Syria: Bombs rain on Damascus suburb for third day as death toll continues to climb
- Government backed shelling enters third day
- More than 250 killed since Sunday
- Health workers killed in assault
- Scenes of devastation spark outrage around the globe
- UNICEF issues blank statement - saying there are no more words
Mortar shells and bombs are raining on a rebel-held suburb of Damascus as a ferocious attack by the Syrian government enters its third day.
By local counts more than 150 people have been killed by intense shelling, rocket attacks and air strikes on Eastern Ghouta since overnight on Monday.
The Syrian Observatory for Human Rights said the death toll had risen to 250 in just 48 hours.
Many bodies are still trapped under rubble. Overwhelmed first responders are struggling to keep up with the demands of the injured, let alone take care of the dead.
At least two health workers have been killed in the assault, according to the Union of Medical and Relief Organisations (UOSSM), which runs hospitals in opposition-held Syria, as well as one White Helmets volunteer who was responding to a bombing.
On Tuesday, resident Wassim Khatib said he feared the death toll would be even worse than the previous day as three war planes droned overhead and the booms of strikes could be heard in the background.
“I can’t think straight. People are so afraid,” he told The UK Independent.
Hundreds of people have been injured and at least seven medical facilities hit by air strikes as Syrian President Bashar al-Assad and his Russian allies step up the onslaught ahead of what is anticipated to be a final ground assault to crush the rebel enclave once and for all.
Many families are taking shelter in basements and makeshift tunnels underground in the districts of Old Damascus, Bab Touma, Abu Rummaneh which were once used to smuggle in fuel, medicine and machinery.
Ghouta is one of four supposed de-escalation zones created in a May 2017 agreement brokered by Russia, Turkey and Iran to quell fighting between rebel forces and the regime – but the recent violence there been some of the most brutal of Syria’s civil war, now entering its eighth year.
The Damascus suburb has been besieged by government forces for years and was also the scene of a sarin and chlorine gas attack in 2013, one of the worst chemical incidents in modern history.
Rebel infighting is rife, and the Syrian government says it controlled by factions allied to extremists groups such as al Qaeda.
In recent months, however, Mr Assad’s government has tightened the siege, leaving its 400,000 civilians struggling with dwindling food and medical supplies. At the same time, it has stepped up the military campaign.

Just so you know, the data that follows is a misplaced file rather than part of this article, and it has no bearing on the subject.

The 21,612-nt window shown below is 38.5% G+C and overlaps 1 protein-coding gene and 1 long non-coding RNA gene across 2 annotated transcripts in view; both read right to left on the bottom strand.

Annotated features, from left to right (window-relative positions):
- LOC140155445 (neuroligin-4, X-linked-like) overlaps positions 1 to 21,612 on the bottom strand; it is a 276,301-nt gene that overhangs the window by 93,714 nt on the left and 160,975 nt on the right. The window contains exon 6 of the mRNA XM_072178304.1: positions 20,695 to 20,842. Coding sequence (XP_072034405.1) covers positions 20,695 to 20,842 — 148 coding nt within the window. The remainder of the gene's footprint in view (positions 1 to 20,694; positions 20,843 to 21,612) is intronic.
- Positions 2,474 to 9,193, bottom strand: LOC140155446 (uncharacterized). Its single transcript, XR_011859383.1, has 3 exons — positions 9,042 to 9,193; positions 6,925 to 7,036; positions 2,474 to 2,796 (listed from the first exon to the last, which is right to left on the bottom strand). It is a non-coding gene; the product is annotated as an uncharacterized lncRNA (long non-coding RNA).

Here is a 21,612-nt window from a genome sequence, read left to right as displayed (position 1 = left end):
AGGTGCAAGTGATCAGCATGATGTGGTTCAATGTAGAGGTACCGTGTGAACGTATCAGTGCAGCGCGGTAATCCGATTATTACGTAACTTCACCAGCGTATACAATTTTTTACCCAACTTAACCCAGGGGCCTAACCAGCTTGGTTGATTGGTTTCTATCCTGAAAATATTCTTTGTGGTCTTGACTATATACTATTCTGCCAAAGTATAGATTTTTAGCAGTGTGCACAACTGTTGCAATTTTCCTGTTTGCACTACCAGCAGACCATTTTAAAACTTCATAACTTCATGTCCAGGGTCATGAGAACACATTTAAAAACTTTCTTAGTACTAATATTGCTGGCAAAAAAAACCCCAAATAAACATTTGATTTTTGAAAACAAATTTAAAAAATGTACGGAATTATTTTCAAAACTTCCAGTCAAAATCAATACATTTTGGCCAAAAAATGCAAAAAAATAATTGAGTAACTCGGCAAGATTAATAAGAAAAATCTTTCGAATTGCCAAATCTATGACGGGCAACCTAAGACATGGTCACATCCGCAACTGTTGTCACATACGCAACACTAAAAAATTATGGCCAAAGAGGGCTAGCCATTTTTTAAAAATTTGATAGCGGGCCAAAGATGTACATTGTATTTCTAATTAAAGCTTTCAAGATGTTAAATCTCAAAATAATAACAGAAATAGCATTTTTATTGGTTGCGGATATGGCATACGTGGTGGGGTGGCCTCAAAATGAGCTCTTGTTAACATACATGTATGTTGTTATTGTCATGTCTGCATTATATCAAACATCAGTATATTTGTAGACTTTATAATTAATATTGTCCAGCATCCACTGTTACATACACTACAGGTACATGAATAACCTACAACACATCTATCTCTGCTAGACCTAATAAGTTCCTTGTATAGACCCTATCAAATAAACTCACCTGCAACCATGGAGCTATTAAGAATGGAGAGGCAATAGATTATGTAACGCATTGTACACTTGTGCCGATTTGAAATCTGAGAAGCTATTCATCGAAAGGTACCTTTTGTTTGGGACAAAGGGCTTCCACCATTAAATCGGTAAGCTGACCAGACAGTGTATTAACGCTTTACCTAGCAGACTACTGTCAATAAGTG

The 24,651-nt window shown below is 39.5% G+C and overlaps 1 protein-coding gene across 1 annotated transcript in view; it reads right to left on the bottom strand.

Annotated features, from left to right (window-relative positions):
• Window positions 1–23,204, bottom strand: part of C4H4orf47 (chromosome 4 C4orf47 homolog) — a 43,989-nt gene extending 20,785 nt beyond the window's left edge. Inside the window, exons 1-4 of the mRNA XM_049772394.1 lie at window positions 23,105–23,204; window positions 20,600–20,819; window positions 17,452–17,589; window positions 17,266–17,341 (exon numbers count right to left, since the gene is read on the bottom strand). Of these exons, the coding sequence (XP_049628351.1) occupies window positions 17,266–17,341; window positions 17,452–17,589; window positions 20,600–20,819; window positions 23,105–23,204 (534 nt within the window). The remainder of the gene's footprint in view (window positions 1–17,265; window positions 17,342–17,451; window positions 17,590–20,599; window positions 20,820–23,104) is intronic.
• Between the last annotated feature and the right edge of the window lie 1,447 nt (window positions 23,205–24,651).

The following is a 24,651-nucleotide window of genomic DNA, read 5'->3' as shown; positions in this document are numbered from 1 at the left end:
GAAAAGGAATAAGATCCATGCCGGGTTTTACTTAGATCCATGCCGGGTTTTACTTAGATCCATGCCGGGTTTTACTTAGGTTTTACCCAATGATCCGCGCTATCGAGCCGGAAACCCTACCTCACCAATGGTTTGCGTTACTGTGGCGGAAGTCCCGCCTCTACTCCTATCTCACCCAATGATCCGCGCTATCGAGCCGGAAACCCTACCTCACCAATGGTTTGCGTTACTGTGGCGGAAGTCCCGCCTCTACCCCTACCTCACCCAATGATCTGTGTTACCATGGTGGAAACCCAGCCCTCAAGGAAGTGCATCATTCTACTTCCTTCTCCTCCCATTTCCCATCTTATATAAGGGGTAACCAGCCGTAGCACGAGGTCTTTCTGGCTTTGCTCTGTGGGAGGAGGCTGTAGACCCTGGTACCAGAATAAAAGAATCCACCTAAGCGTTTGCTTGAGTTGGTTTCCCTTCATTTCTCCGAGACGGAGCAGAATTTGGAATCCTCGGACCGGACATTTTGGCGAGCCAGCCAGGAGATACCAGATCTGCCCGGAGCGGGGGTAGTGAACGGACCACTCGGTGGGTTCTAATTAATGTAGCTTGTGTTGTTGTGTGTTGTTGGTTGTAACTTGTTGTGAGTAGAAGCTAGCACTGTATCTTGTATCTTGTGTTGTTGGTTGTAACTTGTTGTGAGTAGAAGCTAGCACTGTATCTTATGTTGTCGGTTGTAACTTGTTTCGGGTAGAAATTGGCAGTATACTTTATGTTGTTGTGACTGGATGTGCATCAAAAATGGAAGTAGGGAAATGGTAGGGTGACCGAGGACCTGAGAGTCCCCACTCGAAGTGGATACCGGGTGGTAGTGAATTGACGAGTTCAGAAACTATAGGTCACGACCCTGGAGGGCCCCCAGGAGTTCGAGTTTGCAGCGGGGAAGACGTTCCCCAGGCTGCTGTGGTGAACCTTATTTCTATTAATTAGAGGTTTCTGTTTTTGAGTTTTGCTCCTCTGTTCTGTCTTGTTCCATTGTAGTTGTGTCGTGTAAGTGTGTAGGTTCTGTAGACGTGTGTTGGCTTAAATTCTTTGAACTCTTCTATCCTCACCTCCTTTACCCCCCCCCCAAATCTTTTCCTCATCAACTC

The tactics echo several other battles in Syria's war, including Homs, Daraya and Aleppo.
“Russia is supposed to be a guarantor, but instead it is propping up this violence, saying it is killing terrorists,” Bassma Kodmani, a senior negotiator from the opposition Syrian National Council, told The Independent.
“Killing 100 civilians for one terrorist is a terrible strategy.
“We Syrians see and share all these pictures of death, but I don’t know if the scale of the horror is obvious to other people.
“After seven years of war I think maybe this is the most terrible aspect of it all, the fatigue. Since [the fall of Aleppo in December 2016] it has been hard to convey that the rest of Syria is still suffering.”
On Tuesday the UN’s Children’s Fund expressed its outrage at the violence by releasing a blank statement, arguing “no words will do justice to the children killed, their mothers, their fathers and their loved ones.”
The message from Unicef’s regional director Geert Cappelaere contained ten empty lines with quotation marks to indicate the missing text before finishing with a footnote.
“We no longer have the words to describe children’s suffering and our outrage,” it said.
“Do those inflicting the suffering still have words to justify their barbaric acts?”
UN officials have repeatedly called for a immediate cessation of hostilities in Ghouta and the resumption of aid shipments.
The fall of the eastern rebel-held side of Aleppo at the end of 2016 marked a turning point in Syria’s conflict, shifting the tide of the war in President Assad’s favour.
After more than seven years of fighting which has left half a million people dead and caused half of the pre-war population of 18 million to flee their homes, however, the war is far from over.
“The UN tells them to stop, and what? Nothing,” said Mr Khatib. “And more people die every minute.”
Independent News Service